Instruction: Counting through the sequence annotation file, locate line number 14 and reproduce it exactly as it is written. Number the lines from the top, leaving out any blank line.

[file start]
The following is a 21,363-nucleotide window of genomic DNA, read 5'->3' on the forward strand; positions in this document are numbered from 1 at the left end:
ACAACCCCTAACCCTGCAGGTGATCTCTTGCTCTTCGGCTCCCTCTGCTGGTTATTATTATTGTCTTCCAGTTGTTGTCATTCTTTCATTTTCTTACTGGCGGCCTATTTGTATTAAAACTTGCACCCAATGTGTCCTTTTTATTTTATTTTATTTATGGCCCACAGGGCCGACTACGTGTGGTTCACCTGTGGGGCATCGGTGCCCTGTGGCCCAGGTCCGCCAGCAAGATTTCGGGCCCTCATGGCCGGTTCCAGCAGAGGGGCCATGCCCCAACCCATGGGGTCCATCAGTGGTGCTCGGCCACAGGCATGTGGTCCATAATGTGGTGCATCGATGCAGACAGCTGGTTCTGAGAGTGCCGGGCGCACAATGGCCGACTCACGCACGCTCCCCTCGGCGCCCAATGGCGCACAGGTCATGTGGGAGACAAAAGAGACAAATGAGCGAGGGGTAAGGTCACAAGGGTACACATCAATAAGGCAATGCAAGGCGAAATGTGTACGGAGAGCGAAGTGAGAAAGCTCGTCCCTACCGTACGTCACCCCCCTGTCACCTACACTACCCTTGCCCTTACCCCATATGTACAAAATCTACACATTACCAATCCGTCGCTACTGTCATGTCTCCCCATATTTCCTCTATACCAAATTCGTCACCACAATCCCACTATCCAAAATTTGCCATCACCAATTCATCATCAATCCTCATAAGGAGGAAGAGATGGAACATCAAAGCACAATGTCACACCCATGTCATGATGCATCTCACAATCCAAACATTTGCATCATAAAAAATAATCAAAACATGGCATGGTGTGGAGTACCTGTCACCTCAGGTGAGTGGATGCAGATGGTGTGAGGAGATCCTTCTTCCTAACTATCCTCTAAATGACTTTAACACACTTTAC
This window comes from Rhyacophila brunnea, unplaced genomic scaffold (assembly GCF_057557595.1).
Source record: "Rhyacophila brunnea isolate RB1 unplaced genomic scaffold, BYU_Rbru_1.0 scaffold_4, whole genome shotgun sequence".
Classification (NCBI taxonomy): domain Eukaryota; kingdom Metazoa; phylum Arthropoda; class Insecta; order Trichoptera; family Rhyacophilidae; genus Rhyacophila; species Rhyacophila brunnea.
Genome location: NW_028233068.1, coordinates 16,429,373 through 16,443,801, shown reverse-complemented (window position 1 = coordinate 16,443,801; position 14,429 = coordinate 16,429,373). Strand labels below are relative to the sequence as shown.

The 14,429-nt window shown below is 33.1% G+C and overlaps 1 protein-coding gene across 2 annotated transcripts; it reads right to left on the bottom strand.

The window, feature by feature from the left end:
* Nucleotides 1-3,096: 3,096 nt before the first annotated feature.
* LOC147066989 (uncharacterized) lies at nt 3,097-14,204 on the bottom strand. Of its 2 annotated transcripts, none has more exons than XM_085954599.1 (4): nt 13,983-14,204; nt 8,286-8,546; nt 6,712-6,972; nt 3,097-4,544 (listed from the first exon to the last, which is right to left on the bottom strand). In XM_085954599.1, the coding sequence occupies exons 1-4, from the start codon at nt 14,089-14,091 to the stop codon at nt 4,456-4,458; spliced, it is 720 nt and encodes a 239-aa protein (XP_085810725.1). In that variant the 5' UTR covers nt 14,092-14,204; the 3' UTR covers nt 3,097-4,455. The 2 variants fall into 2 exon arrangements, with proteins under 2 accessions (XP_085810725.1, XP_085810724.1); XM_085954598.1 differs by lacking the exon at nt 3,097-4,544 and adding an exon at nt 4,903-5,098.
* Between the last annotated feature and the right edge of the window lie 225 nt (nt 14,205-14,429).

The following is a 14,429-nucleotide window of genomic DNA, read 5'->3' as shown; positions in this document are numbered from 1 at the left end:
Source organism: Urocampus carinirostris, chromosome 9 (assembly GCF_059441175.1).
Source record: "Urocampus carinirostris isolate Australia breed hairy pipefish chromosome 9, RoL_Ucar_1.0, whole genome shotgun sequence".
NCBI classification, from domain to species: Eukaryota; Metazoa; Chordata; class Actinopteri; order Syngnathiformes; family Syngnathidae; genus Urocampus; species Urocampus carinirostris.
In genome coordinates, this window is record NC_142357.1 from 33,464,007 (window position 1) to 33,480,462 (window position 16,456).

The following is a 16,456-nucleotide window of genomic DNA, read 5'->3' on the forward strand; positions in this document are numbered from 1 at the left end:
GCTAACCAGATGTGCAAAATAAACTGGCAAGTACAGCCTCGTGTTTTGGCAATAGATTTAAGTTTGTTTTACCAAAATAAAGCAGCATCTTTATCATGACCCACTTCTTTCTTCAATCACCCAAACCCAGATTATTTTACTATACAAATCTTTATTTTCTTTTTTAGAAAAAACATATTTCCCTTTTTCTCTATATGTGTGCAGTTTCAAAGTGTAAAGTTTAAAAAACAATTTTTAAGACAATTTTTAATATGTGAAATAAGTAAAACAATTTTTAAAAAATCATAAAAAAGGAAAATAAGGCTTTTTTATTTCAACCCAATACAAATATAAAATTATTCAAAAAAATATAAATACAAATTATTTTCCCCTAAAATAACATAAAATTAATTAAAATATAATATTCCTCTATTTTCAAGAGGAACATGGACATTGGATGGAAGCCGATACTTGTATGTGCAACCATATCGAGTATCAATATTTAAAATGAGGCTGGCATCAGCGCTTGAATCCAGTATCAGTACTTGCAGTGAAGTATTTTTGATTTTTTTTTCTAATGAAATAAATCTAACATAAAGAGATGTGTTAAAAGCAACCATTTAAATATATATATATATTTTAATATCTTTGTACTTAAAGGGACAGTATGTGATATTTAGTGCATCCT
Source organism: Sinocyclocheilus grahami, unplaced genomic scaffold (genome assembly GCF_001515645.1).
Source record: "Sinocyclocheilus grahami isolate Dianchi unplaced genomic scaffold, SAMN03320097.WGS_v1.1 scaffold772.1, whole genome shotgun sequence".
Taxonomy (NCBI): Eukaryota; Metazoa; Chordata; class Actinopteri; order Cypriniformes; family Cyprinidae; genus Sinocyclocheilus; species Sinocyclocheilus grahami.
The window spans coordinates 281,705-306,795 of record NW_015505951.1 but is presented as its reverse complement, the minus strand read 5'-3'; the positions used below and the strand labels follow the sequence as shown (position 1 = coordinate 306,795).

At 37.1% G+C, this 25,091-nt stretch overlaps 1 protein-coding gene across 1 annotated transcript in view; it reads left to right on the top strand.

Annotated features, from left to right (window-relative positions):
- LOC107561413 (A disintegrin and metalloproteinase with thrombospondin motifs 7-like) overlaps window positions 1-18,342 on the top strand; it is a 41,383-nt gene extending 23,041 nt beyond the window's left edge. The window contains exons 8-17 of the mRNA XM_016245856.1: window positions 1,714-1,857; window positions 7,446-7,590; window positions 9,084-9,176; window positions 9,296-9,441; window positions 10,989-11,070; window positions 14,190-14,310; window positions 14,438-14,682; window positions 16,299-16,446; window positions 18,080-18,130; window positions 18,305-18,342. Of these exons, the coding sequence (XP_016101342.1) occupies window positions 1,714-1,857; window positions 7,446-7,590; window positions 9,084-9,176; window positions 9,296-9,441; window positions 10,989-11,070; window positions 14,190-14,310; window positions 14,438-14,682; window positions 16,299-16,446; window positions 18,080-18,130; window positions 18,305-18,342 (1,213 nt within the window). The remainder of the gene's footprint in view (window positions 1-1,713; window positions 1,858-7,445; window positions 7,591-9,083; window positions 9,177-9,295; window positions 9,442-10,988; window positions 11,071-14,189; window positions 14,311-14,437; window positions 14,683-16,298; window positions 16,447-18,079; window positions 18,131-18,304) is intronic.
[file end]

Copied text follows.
Source record: "Urocampus carinirostris isolate Australia breed hairy pipefish chromosome 9, RoL_Ucar_1.0, whole genome shotgun sequence".